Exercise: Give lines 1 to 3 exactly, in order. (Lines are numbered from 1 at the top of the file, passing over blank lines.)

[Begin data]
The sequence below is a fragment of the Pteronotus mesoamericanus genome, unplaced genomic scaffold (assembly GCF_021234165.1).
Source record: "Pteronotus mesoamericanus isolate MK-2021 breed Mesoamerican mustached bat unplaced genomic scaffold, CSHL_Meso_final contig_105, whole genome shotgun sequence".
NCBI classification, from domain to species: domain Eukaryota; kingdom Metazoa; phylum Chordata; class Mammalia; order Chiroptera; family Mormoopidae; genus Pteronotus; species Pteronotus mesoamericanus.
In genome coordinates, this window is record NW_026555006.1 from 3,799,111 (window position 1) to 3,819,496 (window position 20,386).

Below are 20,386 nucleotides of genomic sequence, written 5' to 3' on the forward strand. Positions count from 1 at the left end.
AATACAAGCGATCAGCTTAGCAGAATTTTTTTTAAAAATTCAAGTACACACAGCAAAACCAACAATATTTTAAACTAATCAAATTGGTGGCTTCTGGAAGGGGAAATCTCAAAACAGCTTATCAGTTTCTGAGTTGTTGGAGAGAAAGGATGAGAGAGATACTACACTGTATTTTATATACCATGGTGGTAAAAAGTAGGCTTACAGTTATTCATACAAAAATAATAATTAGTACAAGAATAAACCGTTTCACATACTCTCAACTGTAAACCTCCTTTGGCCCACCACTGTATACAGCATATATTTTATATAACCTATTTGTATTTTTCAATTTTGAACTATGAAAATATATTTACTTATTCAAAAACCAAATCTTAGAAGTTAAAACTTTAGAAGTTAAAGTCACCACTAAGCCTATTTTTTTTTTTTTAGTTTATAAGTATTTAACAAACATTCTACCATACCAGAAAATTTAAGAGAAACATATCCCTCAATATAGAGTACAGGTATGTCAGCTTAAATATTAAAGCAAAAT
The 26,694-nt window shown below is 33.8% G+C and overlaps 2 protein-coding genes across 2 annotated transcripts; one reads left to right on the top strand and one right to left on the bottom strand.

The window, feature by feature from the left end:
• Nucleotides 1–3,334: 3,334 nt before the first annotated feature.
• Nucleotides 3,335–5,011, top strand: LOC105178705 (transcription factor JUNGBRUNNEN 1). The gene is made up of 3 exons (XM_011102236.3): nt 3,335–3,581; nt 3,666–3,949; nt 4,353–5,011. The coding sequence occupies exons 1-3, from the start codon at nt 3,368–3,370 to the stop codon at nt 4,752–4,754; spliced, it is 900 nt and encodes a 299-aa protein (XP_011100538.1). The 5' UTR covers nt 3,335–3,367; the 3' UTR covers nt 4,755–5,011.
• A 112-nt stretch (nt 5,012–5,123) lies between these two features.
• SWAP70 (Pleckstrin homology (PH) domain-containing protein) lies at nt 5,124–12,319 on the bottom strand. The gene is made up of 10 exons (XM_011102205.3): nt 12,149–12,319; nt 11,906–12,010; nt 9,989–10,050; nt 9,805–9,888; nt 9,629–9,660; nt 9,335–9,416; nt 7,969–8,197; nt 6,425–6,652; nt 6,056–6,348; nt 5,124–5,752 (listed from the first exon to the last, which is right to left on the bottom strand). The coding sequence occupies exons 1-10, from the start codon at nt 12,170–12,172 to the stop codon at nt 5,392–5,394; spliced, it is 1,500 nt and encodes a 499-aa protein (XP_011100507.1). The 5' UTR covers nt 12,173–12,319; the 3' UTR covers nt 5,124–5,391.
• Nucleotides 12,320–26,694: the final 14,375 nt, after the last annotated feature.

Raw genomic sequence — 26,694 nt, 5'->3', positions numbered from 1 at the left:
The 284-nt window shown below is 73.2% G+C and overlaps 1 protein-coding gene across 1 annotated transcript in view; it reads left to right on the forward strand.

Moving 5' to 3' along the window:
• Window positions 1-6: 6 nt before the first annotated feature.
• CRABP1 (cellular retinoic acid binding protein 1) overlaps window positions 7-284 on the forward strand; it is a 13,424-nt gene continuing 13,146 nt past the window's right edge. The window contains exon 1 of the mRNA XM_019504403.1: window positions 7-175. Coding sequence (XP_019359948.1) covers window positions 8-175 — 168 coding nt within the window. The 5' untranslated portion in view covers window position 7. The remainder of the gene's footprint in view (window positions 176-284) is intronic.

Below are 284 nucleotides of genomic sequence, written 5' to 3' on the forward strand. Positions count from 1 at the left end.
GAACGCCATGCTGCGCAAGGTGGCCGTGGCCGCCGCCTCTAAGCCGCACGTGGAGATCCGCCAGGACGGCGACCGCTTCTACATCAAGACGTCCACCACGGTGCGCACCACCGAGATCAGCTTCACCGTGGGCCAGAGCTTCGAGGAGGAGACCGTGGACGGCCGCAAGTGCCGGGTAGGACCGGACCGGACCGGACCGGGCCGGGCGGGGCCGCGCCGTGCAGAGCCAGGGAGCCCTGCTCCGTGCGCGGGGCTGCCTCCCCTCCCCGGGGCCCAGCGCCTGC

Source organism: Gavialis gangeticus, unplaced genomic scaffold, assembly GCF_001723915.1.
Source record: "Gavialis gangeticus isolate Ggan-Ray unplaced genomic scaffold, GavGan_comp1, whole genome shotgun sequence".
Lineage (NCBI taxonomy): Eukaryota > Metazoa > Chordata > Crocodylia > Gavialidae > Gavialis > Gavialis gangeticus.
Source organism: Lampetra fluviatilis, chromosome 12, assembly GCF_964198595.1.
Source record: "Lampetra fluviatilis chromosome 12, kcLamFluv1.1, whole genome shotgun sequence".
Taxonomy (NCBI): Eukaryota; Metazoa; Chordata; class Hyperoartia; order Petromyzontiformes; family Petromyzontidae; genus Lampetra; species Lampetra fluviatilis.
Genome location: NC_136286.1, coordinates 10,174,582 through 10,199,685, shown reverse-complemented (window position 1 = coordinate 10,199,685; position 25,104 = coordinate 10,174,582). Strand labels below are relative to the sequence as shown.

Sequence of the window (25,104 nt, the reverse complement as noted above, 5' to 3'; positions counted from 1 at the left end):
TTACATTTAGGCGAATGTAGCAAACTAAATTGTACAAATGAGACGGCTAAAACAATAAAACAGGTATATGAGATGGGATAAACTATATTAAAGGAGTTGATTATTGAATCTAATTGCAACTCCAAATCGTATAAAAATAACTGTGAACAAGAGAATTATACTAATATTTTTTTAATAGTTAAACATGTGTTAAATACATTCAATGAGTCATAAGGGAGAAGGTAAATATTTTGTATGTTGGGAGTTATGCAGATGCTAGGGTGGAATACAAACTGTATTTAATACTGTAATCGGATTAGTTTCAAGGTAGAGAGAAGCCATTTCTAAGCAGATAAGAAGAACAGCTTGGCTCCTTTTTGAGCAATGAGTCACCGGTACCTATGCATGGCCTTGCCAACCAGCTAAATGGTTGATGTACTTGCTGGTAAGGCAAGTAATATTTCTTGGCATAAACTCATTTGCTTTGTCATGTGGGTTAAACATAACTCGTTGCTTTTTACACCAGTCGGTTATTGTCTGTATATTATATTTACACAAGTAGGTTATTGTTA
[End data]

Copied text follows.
The sequence below is a fragment of the Pteronotus mesoamericanus genome, unplaced genomic scaffold (assembly GCF_021234165.1).
Source record: "Pteronotus mesoamericanus isolate MK-2021 breed Mesoamerican mustached bat unplaced genomic scaffold, CSHL_Meso_final contig_105, whole genome shotgun sequence".
NCBI classification, from domain to species: domain Eukaryota; kingdom Metazoa; phylum Chordata; class Mammalia; order Chiroptera; family Mormoopidae; genus Pteronotus; species Pteronotus mesoamericanus.